Pilots Share Their Plans For The Future
While the Red Bull Air Race will not continue beyond 2019, the World Championship pilots are not leaving the sky. As the season finale concluded in Chiba, Japan, they opened up about what’s ahead.
As a first order of business, many are savouring a brief rest. Australia’s Matt Hall, who clinched his first title in September, said, “I’m taking a bit of a break, to tell you the truth. I’m pretty tired.” Martin Sonka of the Czech Republic, who won the 2018 World Championship, mirrored Hall’s sentiment, commenting, “I would like to enjoy my family now, because the season has been busy.” And Canada’s Pete McLeod was looking forward to float plane flying in the northern wilds before preparing for 2020.
Many, like the USA’s Michael Goulian and Kirby Chambliss, will continue with sponsor projects in addition to headlining airshows, and all 14 pilots are in demand for display flying, in part thanks to their exposure in the World Championship. With a more open schedule, Chile’s Cristian Bolton sees opportunity. “My idea is to increase activities related to airshows, demos and public appearances in Latin America, and some special flights so the Chilean fans can share the passion for flying,” he explained. “Most important, I’m working to develop a foundation to give new generations the chance to become a pilot and enjoy the amazing journey that is involved in an aviation career.”
Yoshihide Muroya of Japan also plans on performing in airshows as well as inspiring young people in different ways. “It’s educating them on how to achieve their goals. I learned a lot about that from racing,” said the 2017 World Champion.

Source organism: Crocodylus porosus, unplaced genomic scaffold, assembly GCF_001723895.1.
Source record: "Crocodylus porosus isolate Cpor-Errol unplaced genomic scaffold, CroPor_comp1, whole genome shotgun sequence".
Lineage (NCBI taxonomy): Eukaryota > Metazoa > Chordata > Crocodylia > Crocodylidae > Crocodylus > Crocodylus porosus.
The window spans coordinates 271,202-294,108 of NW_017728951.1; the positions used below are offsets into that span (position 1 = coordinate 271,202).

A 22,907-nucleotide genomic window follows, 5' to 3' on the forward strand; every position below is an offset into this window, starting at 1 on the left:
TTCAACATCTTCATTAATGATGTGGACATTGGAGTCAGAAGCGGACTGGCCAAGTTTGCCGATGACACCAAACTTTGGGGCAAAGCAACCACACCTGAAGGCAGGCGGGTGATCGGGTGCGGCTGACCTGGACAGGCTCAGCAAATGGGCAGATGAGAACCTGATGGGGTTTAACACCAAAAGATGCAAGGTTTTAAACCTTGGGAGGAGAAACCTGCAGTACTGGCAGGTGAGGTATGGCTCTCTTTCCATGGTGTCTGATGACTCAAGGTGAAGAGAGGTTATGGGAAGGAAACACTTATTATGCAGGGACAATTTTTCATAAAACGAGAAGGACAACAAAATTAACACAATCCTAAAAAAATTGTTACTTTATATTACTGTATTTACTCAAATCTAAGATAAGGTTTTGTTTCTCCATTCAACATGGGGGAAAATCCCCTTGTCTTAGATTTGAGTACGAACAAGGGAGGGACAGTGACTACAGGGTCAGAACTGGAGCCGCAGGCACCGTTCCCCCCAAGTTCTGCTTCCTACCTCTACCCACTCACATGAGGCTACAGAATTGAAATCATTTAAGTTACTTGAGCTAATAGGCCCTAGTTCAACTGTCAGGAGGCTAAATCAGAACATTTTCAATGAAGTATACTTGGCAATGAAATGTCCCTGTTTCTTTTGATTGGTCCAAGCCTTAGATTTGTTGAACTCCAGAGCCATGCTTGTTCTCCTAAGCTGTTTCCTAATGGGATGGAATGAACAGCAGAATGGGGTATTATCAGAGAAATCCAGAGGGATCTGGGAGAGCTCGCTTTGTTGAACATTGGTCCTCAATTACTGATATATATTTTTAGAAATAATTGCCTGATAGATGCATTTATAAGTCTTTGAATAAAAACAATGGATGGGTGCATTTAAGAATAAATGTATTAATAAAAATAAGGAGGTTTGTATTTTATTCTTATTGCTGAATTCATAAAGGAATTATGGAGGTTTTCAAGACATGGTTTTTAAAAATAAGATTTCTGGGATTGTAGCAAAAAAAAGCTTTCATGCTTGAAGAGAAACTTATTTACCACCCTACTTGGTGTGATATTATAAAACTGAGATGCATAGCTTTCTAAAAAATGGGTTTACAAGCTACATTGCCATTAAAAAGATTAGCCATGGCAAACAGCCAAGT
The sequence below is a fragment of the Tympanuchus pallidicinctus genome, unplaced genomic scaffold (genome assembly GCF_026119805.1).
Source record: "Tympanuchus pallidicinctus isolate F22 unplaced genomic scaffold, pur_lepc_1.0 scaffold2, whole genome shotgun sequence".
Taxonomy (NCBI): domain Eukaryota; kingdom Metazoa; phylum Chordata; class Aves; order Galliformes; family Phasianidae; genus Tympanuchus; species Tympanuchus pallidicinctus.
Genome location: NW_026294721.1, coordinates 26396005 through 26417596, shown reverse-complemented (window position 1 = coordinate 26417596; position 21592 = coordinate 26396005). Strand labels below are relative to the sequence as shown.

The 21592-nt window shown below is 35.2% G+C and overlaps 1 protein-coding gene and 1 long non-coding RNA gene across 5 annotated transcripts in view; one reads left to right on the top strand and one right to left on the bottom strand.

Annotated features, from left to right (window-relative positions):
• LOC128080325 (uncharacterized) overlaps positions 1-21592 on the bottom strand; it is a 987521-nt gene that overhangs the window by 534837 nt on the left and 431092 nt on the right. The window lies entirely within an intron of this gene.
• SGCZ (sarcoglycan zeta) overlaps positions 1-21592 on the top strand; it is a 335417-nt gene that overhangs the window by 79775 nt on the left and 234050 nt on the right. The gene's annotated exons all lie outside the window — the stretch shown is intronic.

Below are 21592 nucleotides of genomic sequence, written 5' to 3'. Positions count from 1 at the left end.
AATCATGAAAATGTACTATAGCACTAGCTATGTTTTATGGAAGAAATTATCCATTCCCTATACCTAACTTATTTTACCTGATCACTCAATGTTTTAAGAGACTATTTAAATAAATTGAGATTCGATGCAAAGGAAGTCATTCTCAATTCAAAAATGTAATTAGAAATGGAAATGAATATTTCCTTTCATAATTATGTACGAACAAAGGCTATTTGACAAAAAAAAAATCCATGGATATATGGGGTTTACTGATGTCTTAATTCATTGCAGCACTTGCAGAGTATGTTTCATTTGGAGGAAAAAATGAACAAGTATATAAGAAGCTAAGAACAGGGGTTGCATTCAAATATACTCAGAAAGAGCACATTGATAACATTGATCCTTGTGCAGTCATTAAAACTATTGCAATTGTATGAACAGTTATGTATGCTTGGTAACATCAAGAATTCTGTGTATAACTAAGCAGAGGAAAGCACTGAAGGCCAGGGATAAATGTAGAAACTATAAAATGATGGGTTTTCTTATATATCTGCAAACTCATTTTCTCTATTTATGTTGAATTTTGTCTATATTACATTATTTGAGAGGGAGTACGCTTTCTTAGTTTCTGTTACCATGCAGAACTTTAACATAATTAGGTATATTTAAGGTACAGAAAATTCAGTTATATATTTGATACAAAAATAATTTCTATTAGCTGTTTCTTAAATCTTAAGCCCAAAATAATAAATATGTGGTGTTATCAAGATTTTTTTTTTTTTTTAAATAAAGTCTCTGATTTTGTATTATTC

Spain’s Juan Velarde is a captain for Iberia, and he demonstrates classic aircraft for the Infante de Orleans Foundation. “I will continue flying their vintage aeroplane collection, particularly the T-6, the Texan, and I will still compete in the Spanish Aerobatic Championship,” he reveals.
Like many avid pilots, the Red Bull Air Race stars are ever-eager to pursue fresh challenges. “We look to the future in all things aviation. It’s a lifestyle my family and I are very much invested in, and I am always open to new ideas and creating new ways to make aviation accessible to everybody,” declared French ace Mika Brageot.
Fellow French pilots François Le Vot and Nicolas Ivanoff – both known for their skill in coaching aerobatics – plan to remain flexible as well. “I call it ‘opening as many doors as possible.’ I’m actively preparing for my future, and we’ll see the results!” said Le Vot, who among other projects hopes to eventually set up an airsport school. Ivanoff contributed, “For sure I will stay in aviation. I know nothing else.”
A number of the pilots will be expanding their thriving aviation businesses, with Hall even launching a new enterprise in partnership with his Red Bull Air Race technician, David Finch. Matthias Dolderer, who won the 2016 title for Germany, has many irons in the fire, from keynote speeches to airshows. Further, he discloses, “I will probably do consulting in addition to working with our airfield and flight school at Tannheim, one of the few family-operated public airfields in Germany.”
As a key member of both the Blades Racing Team and the Blades Aerobatic Display Team, Ben Murphy has a lot in the pipeline. The Blades will tour the UAE this November, where, spearheaded by Murphy, they will offer flying experiences to corporate entities and individual flyers. Then, in 2020 Murphy and the team will travel to the USA for flight training on their new aerobatic aircraft, the GameBird GB1, before a busy summer season. Like several of the Red Bull Air Race pilots, Murphy also harbours ambitions to race again.
Petr Kopfstein of the Czech Republic, who will be doing airshows and likely flying commercially, summed up the feeling of all the pilots: “Wherever my steps lead me, for sure it will be in aviation. It’s too early to know exactly where it’s going to go, but I’ll keep my wings on!”